Novus Ordo Seclorum, Politics



by David Beilstein

Dr Thomas Sowell’s 1995 book, The Vision of The Anointed, offers stiff competition to one of the decades best books about ideological visions coarsening across American politics.

What grabs the attention, however, – or should – in our day is the chapter where the good doctor explicates the left-right political divide, refuting a simplistic symmetry; a symmetry that benefits the progressive left in campaign after campaign and caricatures the ideological convictions of the American conservative.

Interestingly enough, Dr Sowell points out “conservative” is not the most apt term for American classical liberals (conservatives); showcasing those those from Frederich Hayek to Milton Friedman shunned the term.

Dr Hayek himself wrote a famous essay entitled Why I am Not A Conservative.

Essentially, Dr Sowell lays out that the caricature so often expressed by progressives of conservatives in the media and other political entities – as a status quo movement; one seeking to get back to a status quo ante, is false. Dr Sowell explains that from Dr Hayek to Dr Friedman, both men routinely raged against the status quo and proposed policy positions no society had implemented before.

In essence, “conservatism” best animates and preserves the ability for society to change.

There was no school voucher program before Dr Milton Friedman proposed it – nor was there a model for it in some golden age gone by. The policy was directed toward underprivileged minority communities, and where allowed to be implemented has met resounding success.

Also, Dr Sowell demonstrates how a commitment to free minds and markets – an empirical understanding of systematic causation in society made up of millions of individuals, is what “conservatism” preserves and animates. Such preservation does not preserve the status quo, but is an animation most likely to change the status quo in ways without imposing on diverse peoples problematic consequences to life and property.

But Dr Sowell’s comprehensive findings are more interesting some 18 years after the publication of his book: that is, the popular conservative movement has become – or expressed itself in many ways – according to the caricature of the conservative ideological position expressed by progressives.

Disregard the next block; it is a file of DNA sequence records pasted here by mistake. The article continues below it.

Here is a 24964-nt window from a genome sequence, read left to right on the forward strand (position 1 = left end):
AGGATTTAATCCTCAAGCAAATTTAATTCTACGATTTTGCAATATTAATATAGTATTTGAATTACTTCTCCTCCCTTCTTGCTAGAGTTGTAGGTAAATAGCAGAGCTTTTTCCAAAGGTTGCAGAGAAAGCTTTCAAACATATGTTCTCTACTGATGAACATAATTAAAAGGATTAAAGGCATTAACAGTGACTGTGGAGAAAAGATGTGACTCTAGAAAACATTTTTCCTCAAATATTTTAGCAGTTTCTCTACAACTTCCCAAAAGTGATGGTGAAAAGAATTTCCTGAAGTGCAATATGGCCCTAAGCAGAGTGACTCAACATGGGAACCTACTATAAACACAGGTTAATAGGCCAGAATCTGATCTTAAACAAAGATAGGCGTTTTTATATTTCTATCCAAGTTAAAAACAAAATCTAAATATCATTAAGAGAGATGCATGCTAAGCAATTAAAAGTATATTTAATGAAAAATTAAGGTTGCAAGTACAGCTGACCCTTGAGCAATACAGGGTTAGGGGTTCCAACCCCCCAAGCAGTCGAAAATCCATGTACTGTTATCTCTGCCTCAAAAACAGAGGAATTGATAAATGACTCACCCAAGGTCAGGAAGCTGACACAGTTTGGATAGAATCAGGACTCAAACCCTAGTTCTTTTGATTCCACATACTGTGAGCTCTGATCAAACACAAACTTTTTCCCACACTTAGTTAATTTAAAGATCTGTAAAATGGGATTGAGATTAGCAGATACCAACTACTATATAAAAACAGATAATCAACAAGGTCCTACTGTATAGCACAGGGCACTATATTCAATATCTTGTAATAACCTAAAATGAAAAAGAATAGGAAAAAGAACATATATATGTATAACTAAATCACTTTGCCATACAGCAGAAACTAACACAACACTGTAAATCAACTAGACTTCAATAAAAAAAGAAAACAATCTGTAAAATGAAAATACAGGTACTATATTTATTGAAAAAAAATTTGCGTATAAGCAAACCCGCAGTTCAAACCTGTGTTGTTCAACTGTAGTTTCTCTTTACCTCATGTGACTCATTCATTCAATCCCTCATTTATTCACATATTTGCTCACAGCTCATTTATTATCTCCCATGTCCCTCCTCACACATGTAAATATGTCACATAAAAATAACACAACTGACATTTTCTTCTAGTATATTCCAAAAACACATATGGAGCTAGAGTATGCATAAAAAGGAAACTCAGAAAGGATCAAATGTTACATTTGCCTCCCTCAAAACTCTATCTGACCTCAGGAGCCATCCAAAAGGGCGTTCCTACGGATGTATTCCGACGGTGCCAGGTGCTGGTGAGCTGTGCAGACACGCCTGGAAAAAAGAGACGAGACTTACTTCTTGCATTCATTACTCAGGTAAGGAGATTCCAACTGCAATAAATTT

As in life, half-truths can be deadly. The Republican Party has so winnowed down for general consumption what classical liberalism is, conservatism has become no more than a punch line. Nothing more than an adjective.

Describing an unsophisticated group of morons, unable to deal with the rigors of modern life.

Tuesday, Nov. 6 was proof enough more and more Americans believe that is what conservatism is – without refutation, without a robust classical liberalism, the future of American politics (and Republican fortunes) seems to be prescribed in the recent past.

Therefore, meaning defeat.

Classical liberalism has its weaknesses. One of them is when stripped of its weighty and nuanced intellectual reasoning, it becomes an easy ideology to mischaracterise and make roundly unattractive to common peoples. A stripped down classical liberalism is also easy to illumine as not having the answers to common life.

The Democratic Party and the Obama campaign have done a good job caricaturing a feeble conservatism – one bereft of its sophistication and intellectual heft.

One of the strengths of classical liberalism is that its intellectual ideas are anchored to the tragic vision – one where facts and empirical data both reside. It is this – more maddening than anything – that the greatest weakness conservatism is perceived to have by more and more Americans, seems be conservatism’s inability to acknowledge reality.

Consequently, this can only be the case because the popular expression of what one might call “conservative” is a joke – unfit for public consumption; unanchored from its Constitutional and intellectual complexity.


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